The first, and last, time I attempted to sit down and learn an Indian language was in 1996. My mother (originally from Mumbai) had given 10-year-old me a "teach-yourself Gujarati" textbook and cassette tape. One of the first, and last, phrases it attempted to impart on me was: "How many goats do you have in your village?" I didn't make it past the fifth page.
At school I studied French and Latin GCSEs, at university I passed an Italian-for-beginners course, and since 1996 I have picked up some Gujarati from my mum. But in spite of all this, I remain a jack of several languages and a master of none.
Until this year, because I have resolved to master Hindi. Friends ask: "Why bother? India's national language is English – the whole world speaks English." Dr Catherine Hua Xiang of the Language Centre at the London School of Economics says it's this attitude that means modern languages are so badly represented in British schools.
The number of students learning French and German at GCSE level has more than halved over the past 16 years. In 2011, 154,221 pupils took French compared with 350,027 in 1995 and 60,887 students took German last year whereas 129,386 did in 1995. A similar trend can be seen at A Level.
"English is the international language and despite efforts made by policymakers and language teachers, not all students or parents see the need and potential of learning a foreign language," says Xiang. However, most language experts insist that the world is not about to adopt English as its one global language. In fact, globalisation means second-language learning is even more important. A total of 68,575 adults learned languages at 189 colleges across the UK in 2005-06, according to the last language trends survey conducted primarily by the National Centre for Languages (CILT). Of those, more than a third studied Spanish, just under a quarter learned French, and Italian was third most popular. Many adult learners take courses to top-up the basics they learnt at school. Most do it for work purposes, some for fun. Others have less academic reasons; in a survey of the Italian class I attended at university, around two thirds of the men said they wanted to learn Italian "to chat up girls".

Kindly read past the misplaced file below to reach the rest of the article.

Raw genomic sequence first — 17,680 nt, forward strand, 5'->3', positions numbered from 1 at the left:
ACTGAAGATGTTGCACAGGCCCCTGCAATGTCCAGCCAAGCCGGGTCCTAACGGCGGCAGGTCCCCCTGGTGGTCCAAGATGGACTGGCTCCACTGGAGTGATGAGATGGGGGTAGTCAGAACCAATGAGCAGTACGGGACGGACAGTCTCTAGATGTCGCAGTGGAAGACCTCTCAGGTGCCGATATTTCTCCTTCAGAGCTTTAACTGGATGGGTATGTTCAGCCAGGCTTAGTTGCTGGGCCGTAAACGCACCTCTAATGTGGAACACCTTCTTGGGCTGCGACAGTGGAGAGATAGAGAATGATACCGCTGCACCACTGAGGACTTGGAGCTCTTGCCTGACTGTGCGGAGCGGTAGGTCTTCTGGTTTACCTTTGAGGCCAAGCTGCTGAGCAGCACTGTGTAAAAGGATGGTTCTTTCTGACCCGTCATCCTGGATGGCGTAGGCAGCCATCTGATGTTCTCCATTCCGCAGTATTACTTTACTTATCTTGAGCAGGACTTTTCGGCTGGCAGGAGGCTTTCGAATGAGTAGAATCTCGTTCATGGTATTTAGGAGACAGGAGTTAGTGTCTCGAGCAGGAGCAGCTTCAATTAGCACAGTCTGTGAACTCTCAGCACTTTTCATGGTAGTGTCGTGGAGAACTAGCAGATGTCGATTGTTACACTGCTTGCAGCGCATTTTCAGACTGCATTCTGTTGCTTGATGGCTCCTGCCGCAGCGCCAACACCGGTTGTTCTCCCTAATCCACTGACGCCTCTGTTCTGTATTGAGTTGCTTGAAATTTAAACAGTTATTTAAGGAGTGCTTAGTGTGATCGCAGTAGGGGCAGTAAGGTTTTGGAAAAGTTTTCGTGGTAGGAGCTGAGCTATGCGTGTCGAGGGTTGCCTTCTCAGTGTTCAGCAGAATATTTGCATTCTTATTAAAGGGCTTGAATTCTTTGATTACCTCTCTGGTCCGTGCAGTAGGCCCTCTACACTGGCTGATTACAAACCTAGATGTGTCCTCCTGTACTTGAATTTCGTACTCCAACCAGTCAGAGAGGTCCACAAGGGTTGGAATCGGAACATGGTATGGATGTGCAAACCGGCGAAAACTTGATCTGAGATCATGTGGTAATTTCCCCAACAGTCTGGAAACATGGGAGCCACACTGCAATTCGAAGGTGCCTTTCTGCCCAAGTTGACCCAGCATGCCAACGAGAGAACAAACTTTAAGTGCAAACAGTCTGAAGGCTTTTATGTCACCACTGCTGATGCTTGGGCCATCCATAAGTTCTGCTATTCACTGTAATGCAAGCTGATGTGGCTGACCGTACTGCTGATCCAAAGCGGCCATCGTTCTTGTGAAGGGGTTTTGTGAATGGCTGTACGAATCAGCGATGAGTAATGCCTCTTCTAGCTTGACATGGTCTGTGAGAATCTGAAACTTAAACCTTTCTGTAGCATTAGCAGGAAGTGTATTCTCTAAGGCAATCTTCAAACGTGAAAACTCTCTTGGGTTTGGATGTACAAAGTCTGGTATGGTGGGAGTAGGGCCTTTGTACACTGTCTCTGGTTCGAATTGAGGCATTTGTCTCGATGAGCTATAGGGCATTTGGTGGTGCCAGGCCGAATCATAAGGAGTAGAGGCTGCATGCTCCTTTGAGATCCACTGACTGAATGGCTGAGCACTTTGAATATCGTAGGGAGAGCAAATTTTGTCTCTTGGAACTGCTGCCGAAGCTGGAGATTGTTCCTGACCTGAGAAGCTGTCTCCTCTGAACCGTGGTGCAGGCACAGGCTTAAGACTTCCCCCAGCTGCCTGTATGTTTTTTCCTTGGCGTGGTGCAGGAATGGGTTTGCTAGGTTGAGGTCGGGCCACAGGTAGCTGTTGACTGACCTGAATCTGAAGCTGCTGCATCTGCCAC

I want to "bother" to learn Hindi as a means of getting closer to people of another culture. This time, I'm determined to become fluent. But what are the best ways to learn? Some people ( "hyperpolyglots") are naturally good. I am not. New language tools are evolving with technology and a vast bank of resources is available online. Students can apply their skills through avatars which communicate through the virtual world of Second Life, chat with other learners across e-learning platforms such as Moodle, use apps for vocabulary testing, or listen to podcasts that use film clips.
Offline methods are also evolving. My favourite is a project run by Gloucestershire College last year in which students attended Cucina D'Inferno (Hell's Kitchen) – Italian cookery classes which helped them hone their language skills.
However, the essence of these methods has not changed for decades. Learners can be taught by a teacher, or they can teach themselves.
Kamlesh Arora, a Hindi tutor at London-based adult-learning centre City Lit, naturally swears by classroom-learning. "A learner needs a teacher who is trained, experienced and ideally a native speaker, especially for pronunciation," she says. Arora says learning with other people also helps "motivate students and gives them confidence". She insists her students still prefer face-to-face interaction over online resources.
She recommends making time for at least one class a week (around 90 minutes) plus homework. If I stick with it I should reach GCSE level within two years, but I'm impatient. "You can learn quicker if you put the time in," says Arora. "Diplomats can be given around three months to learn Hindi. They have two-hour lessons every day."
Duane Sider, director of learning at Rosetta Stone, which produces the world's most popular language-learning software, says his method is successful because it utilises cognitive psychology to help people learn in the same way that children learn their first language – through sound, text, images and "constant interactivity" which gradually seeps the language into their brain "in an almost unnoticeable way". However, both Arora and Sider agree on one thing. There are no tricks. Practice does make perfect.
There is no one way to learn. I'll try the classroom, Rosetta Stone, online and offline tools, and hopefully this time next year I'll be able to write this article in Hindi.